Posts in the ‘Physicians-In-Training’ Category

The posts below are excerpted from the NEJM Resident e-Bulletin, a free weekly email of teaching topics. Including the content here in Now@NEJM enables you to have a conversation or ask questions about clinical points that interest you. To receive the email version, register as a student or resident on NEJM.org.

Uncomplicated Skin Infections

Posted by Carla Rothaus • March 20th, 2015

Uncomplicated skin infections are a common outpatient clinical problem. In a randomized, controlled trial, clindamycin and trimethoprim–sulfamethoxazole (TMP-SMX) were compared as outpatient therapy for uncomplicated cellulitis or abscess. Results of cultures of skin-infection lesions in the United States have shown that most of the infections are caused by methicillin-resistant Staphylococcus aureus (MRSA), but the most… Read More…

A Man with Progressive Neurologic Decline

Posted by Carla Rothaus • March 20th, 2015

In the latest Case Record of the Massachusetts General Hospital, a 31-year-old man was seen in the neurology clinic because of personality changes and neurologic decline of 3 years’ duration. Previous imaging studies showed mild atrophy in the frontal lobes. He could not speak or follow commands. Additional diagnostic testing was performed. Frontotemporal dementia is… Read More…

Viscosupplementation

Posted by Carla Rothaus • March 13th, 2015

In the latest Clinical Therapeutics review, a 67-year-old woman with osteoarthritis of the right knee seeks guidance regarding the possible benefit of hyaluronate injection. Injections of hyaluronate for viscosupplementation have been used in osteoarthritis of the knee, but their efficacy remains uncertain. Recent estimates suggest that knee osteoarthritis affects approximately 250 million people worldwide. Typically,… Read More…

A Man with Multiple Myeloma and Skin Tightness

Posted by Carla Rothaus • March 13th, 2015

In the latest Case Record of the Massachusetts General Hospital, a 68-year-old man was seen in the rheumatology clinic because of increasing skin tightness, joint pain, and edema of the hands and feet. Nine months earlier, he had received a diagnosis of multiple myeloma and had undergone autologous stem-cell transplantation. Fibrosing dermopathies are a group… Read More…

Bioterrorism-Related Conditions

Posted by Carla Rothaus • March 6th, 2015

The agents most likely to be used in bioterrorism attacks are reviewed in a new Review Article, “Clinical Management of Potential Bioterrorism-Related Conditions,” along with the clinical syndromes they produce and their treatment.  This article comes from University of Pittsburgh’s Drs. Amesh Adalja, Eric Toner, and Thomas Inglesby. On the basis of historical incidents coupled… Read More…

Itching for a Diagnosis

Posted by Carla Rothaus • March 6th, 2015

In the latest Clinical Problem-Solving article, a 58-year-old woman presented with a 2-week history of generalized pruritus. She also reported having fatigue, dizziness, and decreased appetite. A week before the onset of symptoms, a mild upper respiratory tract infection had developed. Collapsing glomerulopathy is one of the few causes of the nephrotic syndrome in which… Read More…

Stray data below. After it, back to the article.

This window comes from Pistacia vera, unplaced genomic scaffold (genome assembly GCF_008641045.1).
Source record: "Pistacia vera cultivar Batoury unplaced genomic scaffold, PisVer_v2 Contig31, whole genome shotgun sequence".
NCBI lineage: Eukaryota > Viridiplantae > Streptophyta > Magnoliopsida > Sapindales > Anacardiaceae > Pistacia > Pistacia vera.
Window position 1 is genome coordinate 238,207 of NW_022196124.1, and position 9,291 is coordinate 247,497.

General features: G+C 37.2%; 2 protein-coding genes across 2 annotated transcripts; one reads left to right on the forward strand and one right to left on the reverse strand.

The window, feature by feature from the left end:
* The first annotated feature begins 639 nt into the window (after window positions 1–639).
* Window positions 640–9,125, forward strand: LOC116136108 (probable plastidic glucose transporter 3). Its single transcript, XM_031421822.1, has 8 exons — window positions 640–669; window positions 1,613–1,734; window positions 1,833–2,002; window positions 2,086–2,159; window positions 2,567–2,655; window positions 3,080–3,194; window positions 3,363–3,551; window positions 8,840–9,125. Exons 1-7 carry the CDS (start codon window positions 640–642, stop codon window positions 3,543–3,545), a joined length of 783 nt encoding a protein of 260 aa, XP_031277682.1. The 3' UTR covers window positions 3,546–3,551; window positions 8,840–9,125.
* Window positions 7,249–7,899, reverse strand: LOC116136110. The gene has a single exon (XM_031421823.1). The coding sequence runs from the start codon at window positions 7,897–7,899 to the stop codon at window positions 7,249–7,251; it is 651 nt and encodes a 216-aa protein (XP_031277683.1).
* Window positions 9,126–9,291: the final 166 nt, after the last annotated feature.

Peanut Consumption in Infants

Posted by Carla Rothaus • February 27th, 2015

Children 4 to 11 months of age who were at high risk for development of peanut allergy were assigned to consumption or avoidance of peanuts until 60 months of age. Peanut allergy was more than five times as likely to develop in children assigned to peanut avoidance. (View a 1-minute Video Summary.  And, ask the… Read More…

A Man with Oral Ulcers

Posted by Carla Rothaus • February 27th, 2015

In the latest Case Record of the Massachusetts General Hospital, a 25-year-old man presented with oral ulcers and odynophagia. On examination, there were scattered pink papules and plaques on the trunk, thighs, and buttocks and multiple raised, erythematous nodules on both shins. A diagnostic procedure was performed. Behcet’s disease affects young adults, usually starting during… Read More…

A Boy with Coughing Spells

Posted by Carla Rothaus • February 20th, 2015

In the latest Case Record of the Massachusetts General Hospital, a 16-year-old boy presented with a 3-week history of cough and nasal congestion and a 3-day history of severe coughing spells, post-tussive emesis, and trouble breathing. A chest radiograph was normal. A diagnostic test was performed. Since the mid-1980s, there has been a gradual upward… Read More…

Groin Hernias in Adults

Posted by Carla Rothaus • February 20th, 2015

Watchful waiting is safe for men with asymptomatic inguinal hernias, but data from randomized trials suggest that most men will ultimately undergo surgery, primarily because of pain. Watchful waiting is not recommended in women, given their higher prevalence of femoral hernias. Read the new Clinical Practice review on this topic. The lifetime risk of development… Read More…